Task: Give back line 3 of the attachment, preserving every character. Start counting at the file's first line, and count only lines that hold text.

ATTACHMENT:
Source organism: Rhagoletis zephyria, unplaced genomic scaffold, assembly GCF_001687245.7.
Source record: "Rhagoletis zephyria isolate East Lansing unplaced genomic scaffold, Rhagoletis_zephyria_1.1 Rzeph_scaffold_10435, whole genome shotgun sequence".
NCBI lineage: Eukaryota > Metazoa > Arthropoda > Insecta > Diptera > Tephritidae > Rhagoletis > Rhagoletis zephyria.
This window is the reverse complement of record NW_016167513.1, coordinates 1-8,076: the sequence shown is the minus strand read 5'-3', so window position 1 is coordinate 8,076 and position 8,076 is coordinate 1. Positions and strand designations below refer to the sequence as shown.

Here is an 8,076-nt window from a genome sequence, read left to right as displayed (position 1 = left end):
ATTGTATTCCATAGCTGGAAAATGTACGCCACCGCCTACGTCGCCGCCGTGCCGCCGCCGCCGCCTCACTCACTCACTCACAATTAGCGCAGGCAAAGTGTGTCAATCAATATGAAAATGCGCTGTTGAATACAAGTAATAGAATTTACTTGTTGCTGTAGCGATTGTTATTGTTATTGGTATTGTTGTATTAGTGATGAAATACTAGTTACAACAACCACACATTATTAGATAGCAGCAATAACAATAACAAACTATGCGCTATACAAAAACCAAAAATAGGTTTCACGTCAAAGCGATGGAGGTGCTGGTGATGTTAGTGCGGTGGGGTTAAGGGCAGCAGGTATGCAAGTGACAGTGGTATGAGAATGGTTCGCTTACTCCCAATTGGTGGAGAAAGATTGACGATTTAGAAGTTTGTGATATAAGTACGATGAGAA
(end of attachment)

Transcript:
NCBI lineage: Eukaryota > Metazoa > Arthropoda > Insecta > Diptera > Tephritidae > Rhagoletis > Rhagoletis zephyria.